Thursday 23 May 2019

Film industry hits out at Revenue tax incentive shake-up

Brown Bag Films' Gaffney says new scheme puts Ireland at a disadvantage

Elaine Geraghty of Screen Producers Ireland
Elaine Geraghty of Screen Producers Ireland
Samantha McCaughren

Samantha McCaughren

The Irish film and animation sector believes that a new system for tax relief will have an extremely negative impact on the industry.

A number of sources said they were seriously concerned that a new self-assessment model would damage the industry, with the animation sector being particularly hard-hit. The main issue is that no guidelines have been published by Revenue to outline what spending is eligible for relief.

Cathal Gaffney, co-founder of Brown Bag Films, told the Sunday Independent he believed that the updated Section 481 relief scheme would have a "material" effect on the Irish live action and animation film industry.

"This is known far and wide now and has had a huge ripple among international clients. We've spoken to all major international clients and it has a number of them scared," said Gaffney. "What was a competitive advantage is now a complete disadvantage to doing business in Ireland."

Award-winning Brown Bag Films employs 300 people in Dublin and was bought by Canadian company 9 Story Media Group in 2015.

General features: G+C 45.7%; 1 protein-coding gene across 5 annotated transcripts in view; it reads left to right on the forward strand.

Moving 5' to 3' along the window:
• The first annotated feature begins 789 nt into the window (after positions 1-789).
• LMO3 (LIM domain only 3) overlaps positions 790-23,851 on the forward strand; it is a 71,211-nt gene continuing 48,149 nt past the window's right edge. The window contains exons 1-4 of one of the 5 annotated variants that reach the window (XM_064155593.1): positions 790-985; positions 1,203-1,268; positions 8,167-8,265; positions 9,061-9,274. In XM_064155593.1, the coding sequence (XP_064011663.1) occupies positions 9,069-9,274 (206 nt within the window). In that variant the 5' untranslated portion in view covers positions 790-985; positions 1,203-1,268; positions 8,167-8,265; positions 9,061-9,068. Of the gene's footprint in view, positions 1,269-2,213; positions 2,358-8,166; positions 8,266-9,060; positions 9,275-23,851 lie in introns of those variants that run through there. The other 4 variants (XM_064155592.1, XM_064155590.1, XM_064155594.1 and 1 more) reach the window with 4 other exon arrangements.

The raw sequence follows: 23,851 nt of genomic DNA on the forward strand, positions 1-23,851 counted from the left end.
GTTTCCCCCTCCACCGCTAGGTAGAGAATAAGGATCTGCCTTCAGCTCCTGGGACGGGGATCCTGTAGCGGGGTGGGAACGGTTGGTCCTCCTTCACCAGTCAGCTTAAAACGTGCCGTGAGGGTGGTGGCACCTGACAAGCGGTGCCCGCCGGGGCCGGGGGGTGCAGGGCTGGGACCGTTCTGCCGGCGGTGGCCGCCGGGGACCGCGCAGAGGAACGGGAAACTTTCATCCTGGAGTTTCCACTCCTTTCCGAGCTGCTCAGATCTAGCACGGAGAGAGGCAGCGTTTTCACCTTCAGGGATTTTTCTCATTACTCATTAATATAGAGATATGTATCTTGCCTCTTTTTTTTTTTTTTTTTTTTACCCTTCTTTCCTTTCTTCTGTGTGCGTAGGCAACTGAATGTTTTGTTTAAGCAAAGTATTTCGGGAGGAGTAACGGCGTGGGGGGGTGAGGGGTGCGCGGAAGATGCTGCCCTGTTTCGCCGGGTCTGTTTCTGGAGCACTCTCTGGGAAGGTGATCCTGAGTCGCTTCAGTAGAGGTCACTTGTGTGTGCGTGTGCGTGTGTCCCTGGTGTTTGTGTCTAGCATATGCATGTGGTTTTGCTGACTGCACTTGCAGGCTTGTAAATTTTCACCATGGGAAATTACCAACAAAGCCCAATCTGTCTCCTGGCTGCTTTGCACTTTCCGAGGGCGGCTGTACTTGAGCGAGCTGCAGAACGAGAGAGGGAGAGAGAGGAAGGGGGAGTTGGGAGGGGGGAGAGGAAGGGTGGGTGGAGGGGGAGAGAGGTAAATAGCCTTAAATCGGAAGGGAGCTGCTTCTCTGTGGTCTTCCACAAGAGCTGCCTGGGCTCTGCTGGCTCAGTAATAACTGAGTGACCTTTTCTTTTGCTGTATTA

Gaffney said that the self-assessment model was to be welcomed but, as no guidelines as to which expenses are eligible for relief have been published, production companies are left open to penalties if an audit later finds they had claimed for expenses not considered to be eligible."I might try to be compliant and there is a risk that I am not. That is a risk I am not prepared to take," said Gaffney. "I have a spoken with a number of international clients and it has caused significant concern.

"If you wanted to get rid of an industry and wanted to cut it in half you would go down this road of lack of clarity and no guidelines."

John Gleeson, a leading accountant specialising in the film sector, said that there has been "consternation" among producers over the model. He said there were fears that Irish production companies could face penalties from Revenue for "innocently" claiming for expenses that had been accepted for years but were no longer considered eligible.

Gleeson heads the film and TV department of Saffery Champness Ireland, which was recently established in Dublin through the acquisition of Grant Thornton's media and entertainment practice. "Revenue has promised for over two years that they were going to provide a manual to explain and give clear guidance on what was allowable and now they have announced that they will not," he said.

Elaine Geraghty of Screen Producers Ireland (SPI) said self-assessment was a new system which the industry is trying to navigate its way through.

"On the outstanding issues that we need resolved, we are engaging with Revenue and the Department of Finance. In all of this, certainty and clarity are key."

The new self-assessment system will be administered by the Department of Culture, Heritage and the Gaeltacht, with payments still made by the Revenue.

Details of the new arrangement were outlined by Revenue and the department at a meeting hosted by the IDA.

A number of sources said there were 'robust exchanges' in the Q&A part of the event.

Revenue said in a statement: "Draft guidelines, which take account of the Finance Act 2018 changes, will be discussed with industry representatives through the Tax Administration Liaison Committee (TALC) with a view to publishing the guidelines thereafter.

"These guidelines take account of issues raised at the IDA/EI event."

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